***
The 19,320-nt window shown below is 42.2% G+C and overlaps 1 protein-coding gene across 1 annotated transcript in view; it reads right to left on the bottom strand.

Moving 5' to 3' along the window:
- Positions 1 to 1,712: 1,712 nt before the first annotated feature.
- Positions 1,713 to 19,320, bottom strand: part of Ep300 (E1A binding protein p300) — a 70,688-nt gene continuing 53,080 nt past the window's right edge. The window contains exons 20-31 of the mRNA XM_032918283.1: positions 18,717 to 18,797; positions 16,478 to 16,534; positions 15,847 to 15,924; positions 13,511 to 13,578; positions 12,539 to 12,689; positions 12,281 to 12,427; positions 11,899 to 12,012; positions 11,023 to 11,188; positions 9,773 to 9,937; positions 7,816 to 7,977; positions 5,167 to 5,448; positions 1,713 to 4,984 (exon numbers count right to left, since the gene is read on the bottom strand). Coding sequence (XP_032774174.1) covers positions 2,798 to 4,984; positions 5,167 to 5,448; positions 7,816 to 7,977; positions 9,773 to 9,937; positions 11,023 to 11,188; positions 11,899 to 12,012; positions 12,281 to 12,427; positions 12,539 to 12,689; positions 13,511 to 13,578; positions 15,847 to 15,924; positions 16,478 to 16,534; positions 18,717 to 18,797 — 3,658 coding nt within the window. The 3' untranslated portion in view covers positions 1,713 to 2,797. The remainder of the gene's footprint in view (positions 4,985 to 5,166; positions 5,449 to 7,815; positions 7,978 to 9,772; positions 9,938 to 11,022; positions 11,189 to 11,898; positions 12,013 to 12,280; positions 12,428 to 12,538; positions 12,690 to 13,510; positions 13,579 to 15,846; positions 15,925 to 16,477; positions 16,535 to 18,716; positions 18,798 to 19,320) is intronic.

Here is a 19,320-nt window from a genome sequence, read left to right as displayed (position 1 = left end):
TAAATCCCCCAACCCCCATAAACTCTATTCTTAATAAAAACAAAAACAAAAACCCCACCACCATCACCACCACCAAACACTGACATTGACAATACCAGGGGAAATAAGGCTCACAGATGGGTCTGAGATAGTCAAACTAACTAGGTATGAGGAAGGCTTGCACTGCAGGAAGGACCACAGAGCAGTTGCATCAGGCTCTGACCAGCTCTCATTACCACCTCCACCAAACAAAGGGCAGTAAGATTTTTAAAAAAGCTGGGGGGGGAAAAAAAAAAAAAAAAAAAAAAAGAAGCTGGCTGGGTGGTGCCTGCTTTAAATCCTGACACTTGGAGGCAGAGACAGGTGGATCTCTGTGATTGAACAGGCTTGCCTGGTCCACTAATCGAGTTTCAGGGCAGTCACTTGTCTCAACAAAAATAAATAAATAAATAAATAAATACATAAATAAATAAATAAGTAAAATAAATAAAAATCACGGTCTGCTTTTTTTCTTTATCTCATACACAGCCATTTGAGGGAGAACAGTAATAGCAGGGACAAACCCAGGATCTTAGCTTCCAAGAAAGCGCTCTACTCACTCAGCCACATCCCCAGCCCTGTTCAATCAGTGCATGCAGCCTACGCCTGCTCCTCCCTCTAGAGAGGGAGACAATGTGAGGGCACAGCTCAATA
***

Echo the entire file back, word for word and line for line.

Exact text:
The 19,320-nt window shown below is 42.2% G+C and overlaps 1 protein-coding gene across 1 annotated transcript in view; it reads right to left on the bottom strand.

Moving 5' to 3' along the window:
- Positions 1 to 1,712: 1,712 nt before the first annotated feature.
- Positions 1,713 to 19,320, bottom strand: part of Ep300 (E1A binding protein p300) — a 70,688-nt gene continuing 53,080 nt past the window's right edge. The window contains exons 20-31 of the mRNA XM_032918283.1: positions 18,717 to 18,797; positions 16,478 to 16,534; positions 15,847 to 15,924; positions 13,511 to 13,578; positions 12,539 to 12,689; positions 12,281 to 12,427; positions 11,899 to 12,012; positions 11,023 to 11,188; positions 9,773 to 9,937; positions 7,816 to 7,977; positions 5,167 to 5,448; positions 1,713 to 4,984 (exon numbers count right to left, since the gene is read on the bottom strand). Coding sequence (XP_032774174.1) covers positions 2,798 to 4,984; positions 5,167 to 5,448; positions 7,816 to 7,977; positions 9,773 to 9,937; positions 11,023 to 11,188; positions 11,899 to 12,012; positions 12,281 to 12,427; positions 12,539 to 12,689; positions 13,511 to 13,578; positions 15,847 to 15,924; positions 16,478 to 16,534; positions 18,717 to 18,797 — 3,658 coding nt within the window. The 3' untranslated portion in view covers positions 1,713 to 2,797. The remainder of the gene's footprint in view (positions 4,985 to 5,166; positions 5,449 to 7,815; positions 7,978 to 9,772; positions 9,938 to 11,022; positions 11,189 to 11,898; positions 12,013 to 12,280; positions 12,428 to 12,538; positions 12,690 to 13,510; positions 13,579 to 15,846; positions 15,925 to 16,477; positions 16,535 to 18,716; positions 18,798 to 19,320) is intronic.

Here is a 19,320-nt window from a genome sequence, read left to right as displayed (position 1 = left end):
TAAATCCCCCAACCCCCATAAACTCTATTCTTAATAAAAACAAAAACAAAAACCCCACCACCATCACCACCACCAAACACTGACATTGACAATACCAGGGGAAATAAGGCTCACAGATGGGTCTGAGATAGTCAAACTAACTAGGTATGAGGAAGGCTTGCACTGCAGGAAGGACCACAGAGCAGTTGCATCAGGCTCTGACCAGCTCTCATTACCACCTCCACCAAACAAAGGGCAGTAAGATTTTTAAAAAAGCTGGGGGGGGAAAAAAAAAAAAAAAAAAAAAAAGAAGCTGGCTGGGTGGTGCCTGCTTTAAATCCTGACACTTGGAGGCAGAGACAGGTGGATCTCTGTGATTGAACAGGCTTGCCTGGTCCACTAATCGAGTTTCAGGGCAGTCACTTGTCTCAACAAAAATAAATAAATAAATAAATAAATACATAAATAAATAAATAAGTAAAATAAATAAAAATCACGGTCTGCTTTTTTTCTTTATCTCATACACAGCCATTTGAGGGAGAACAGTAATAGCAGGGACAAACCCAGGATCTTAGCTTCCAAGAAAGCGCTCTACTCACTCAGCCACATCCCCAGCCCTGTTCAATCAGTGCATGCAGCCTACGCCTGCTCCTCCCTCTAGAGAGGGAGACAATGTGAGGGCACAGCTCAATA